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A Rifleman Went to War

Gene LGene L Senior MemberPosts: 12,668 Senior Member
A good book about WW 1 and an American who served with the Canadians. Pretty graphic at times, but it was a graphic war. By Herbert McBride. It's available on Kindle for $.99.

Kinda rambling, but interesting. McBride was a Sgt. of a Machine Gun company. He also did some sniping and trench raiding. I believe he later served in the US Army, but haven't got to that part yet.

He was a big fan of the 1911 for night-time patrolling and trench raiding. He liked the power of the 1911 but mostly liked the ease of reloading, which assisted the reloading in the dark instead of trying to load a revolver. He said he went through the war firing the pistol only seven times, but these seven times were badly needed.

An interesting read if you have any interest in that sad period of history. I believe it was written in the late 20s or early 30s.

He is the only writer I've read who liked the Warner Swazey scope because he could use the rifle's sights (a Ross, I think) and zero his scope to coincide with the rifle's sights, which he had to shim up so it wouldn't move under use. It was, like all British scopes off-set to the left of the bore.
Concealed carry is for protection, open carry is for attention.


  • 6EQUJ5 - WOW!6EQUJ5 - WOW! Banned Posts: 482 Member
    I'll have to give that one a read as I'm also a WWI history buff. Even some of Hemingway's fictional works were an account of his own experiences in WWI, my favorite being the Nick Adam's Stories. Another great account is Pershing's "My Experiences in the World War" Vol 1 & 2. My dad got me that set years ago, one of my most prized library collections.
  • JayhawkerJayhawker Moderator Posts: 18,192 Senior Member
    This book should be in every rifle shooters library...excellent read...
    Sharps Model 1874 - "The rifle that made the west safe for Winchester"
  • earlyearly Senior Member Posts: 4,950 Senior Member
    The only two I've read about that were an old text book and "All quiet on the Western Front."

    Right now I'm reading Chosin by Eric Hammel.
    My thoughts are generally clear. My typing, not so much.
  • Gene LGene L Senior Member Posts: 12,668 Senior Member
    A great read from WW 2 is "With British Snipers to the Third Reich" also on Kindle. A buck and a quarter.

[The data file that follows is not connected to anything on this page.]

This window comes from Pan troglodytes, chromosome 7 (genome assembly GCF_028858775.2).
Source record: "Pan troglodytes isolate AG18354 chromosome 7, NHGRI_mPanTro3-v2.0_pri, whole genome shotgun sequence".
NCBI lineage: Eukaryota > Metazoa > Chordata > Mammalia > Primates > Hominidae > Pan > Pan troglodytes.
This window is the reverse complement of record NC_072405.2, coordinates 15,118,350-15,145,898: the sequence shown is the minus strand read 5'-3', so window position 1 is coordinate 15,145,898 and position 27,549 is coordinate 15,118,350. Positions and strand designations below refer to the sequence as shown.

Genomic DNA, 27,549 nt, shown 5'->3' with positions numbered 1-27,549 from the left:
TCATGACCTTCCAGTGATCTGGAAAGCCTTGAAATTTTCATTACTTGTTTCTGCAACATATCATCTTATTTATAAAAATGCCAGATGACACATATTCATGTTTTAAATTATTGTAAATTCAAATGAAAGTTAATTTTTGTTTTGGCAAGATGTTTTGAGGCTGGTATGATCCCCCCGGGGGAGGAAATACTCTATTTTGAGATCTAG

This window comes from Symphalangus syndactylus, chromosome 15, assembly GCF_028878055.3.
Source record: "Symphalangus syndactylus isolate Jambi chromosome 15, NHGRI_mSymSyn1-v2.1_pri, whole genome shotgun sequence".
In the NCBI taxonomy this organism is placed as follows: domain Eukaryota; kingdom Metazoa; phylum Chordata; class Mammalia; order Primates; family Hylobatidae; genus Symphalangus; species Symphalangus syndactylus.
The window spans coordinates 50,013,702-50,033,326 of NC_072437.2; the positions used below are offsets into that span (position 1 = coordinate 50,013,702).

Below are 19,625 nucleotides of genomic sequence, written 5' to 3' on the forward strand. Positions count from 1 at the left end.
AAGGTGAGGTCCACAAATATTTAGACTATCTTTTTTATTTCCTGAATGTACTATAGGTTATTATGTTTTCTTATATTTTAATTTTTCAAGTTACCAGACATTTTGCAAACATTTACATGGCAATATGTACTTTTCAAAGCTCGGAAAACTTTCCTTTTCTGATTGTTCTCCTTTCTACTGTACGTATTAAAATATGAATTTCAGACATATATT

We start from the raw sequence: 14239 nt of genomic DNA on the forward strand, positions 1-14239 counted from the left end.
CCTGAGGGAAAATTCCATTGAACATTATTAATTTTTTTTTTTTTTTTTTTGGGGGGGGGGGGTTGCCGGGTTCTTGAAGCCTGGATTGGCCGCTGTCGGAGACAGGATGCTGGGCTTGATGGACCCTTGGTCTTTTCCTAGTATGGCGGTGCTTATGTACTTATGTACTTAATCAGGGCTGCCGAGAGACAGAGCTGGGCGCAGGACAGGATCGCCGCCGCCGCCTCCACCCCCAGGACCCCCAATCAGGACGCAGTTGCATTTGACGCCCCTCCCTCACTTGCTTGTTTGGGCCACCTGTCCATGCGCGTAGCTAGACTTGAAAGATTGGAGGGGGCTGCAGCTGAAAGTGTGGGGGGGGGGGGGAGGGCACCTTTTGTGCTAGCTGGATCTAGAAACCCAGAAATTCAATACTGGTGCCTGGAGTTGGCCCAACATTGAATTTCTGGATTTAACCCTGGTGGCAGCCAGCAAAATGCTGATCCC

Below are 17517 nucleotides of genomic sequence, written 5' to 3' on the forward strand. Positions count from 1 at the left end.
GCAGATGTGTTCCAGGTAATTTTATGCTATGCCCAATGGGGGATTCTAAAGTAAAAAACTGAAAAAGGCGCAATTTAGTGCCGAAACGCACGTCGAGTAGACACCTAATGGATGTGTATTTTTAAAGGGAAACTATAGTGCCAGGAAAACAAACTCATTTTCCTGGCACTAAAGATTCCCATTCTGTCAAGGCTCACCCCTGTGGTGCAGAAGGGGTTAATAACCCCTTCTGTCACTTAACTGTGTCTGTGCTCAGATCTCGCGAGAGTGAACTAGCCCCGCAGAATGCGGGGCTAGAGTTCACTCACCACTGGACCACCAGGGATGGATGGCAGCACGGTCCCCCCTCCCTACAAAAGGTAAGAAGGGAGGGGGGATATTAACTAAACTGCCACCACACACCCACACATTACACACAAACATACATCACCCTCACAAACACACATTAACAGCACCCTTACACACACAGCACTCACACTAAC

Concealed carry is for protection, open carry is for attention.
  • ZeeZee Senior Member Posts: 27,753 Senior Member
    I've read it.
    "To Hell with efficiency, it's performance we want!" - Elmer Keith
  • DanChamberlainDanChamberlain Senior Member Posts: 3,395 Senior Member
    I have a really lovely red hard cover copy. I've read it a couple of times. Interesting times.
    It's a source of great pride for me, that when my name is googled, one finds book titles and not mug shots. Daniel C. Chamberlain
  • BigslugBigslug Senior Member Posts: 9,513 Senior Member
    Read it many times. A lot of good insights from someone who "does it for a living". A really good snapshot in time into gear, tactics, and combat psychology by a non-psychologist. If you've ever heard of a guy who went by the name of Carlos Hathcock, it was McBride's book that he and a small cadre of other Marines referenced heavily while bringing U.S. sniping doctrine back from the dead in the 1960's.

    The chapters on sniping and the guns used for it are an interesting look into the growing pains associated with integrating new, developing, little understood, and somewhat mistrusted technology (optics) into a fairly new method of warfare. The whole specialized sniper and designated marksman roles were still being invented and figured out, and the whole offset scope thing was part of a mindset that wanted to keep the rapid reload of a stripper clip for when the sniper was functioning as regular infantry. It wasn't without it's problems: I've read of some WWII Soviet snipers rotating their offset PU Scopes counter-clockwise in the mounts, and then canting the rifle clockwise in order to have their optic directly above their bore to eliminate problems with that offset at longer ranges (close up, they used the irons).

    The machine gun information in McBride's book was fascinating for me - particularly the extreme range techniques of machine guns as artillery. A Rifleman Went to War came out in the early 1930's long after all was said and done. McBride had another, smaller book titled The Emma Gees (for "MG" or "Machine Gun") that was written while the war was still going on after he had rotated back to the States. A lot of those techniques were still classified at the time. Neat to read the two books as a pair.

    "Nothing is safe from stupid." - Zee
  • sarg1csarg1c Senior Member Posts: 1,707 Senior Member
    My grand father whom I lived with until joining the Air Force in 1962 was in that war but never talked about it much. He had a set of Army spurs so he had something to do with horses. Wish I had them now. Somehow he would never talk about it.Wasn't very pleasant is all he would say.
  • earlyearly Senior Member Posts: 4,950 Senior Member
    The numbers killed that I read about in the text book make me believe that it must have been worse than could ever be described.
    My thoughts are generally clear. My typing, not so much.
  • Gene LGene L Senior Member Posts: 12,668 Senior Member
    McBride had his demons, alcohol being one of them. He died at 59 years old of a heart attack. A full and short life, mostly shooting people. After he was court-martialed and discharged from the Canadian or British Army for his drunken episodes, he served in the American army...as a soldier. The "Rifleman" book rather requently repeats itself, but the Rifleman parts are unsurpassed.
    Concealed carry is for protection, open carry is for attention.
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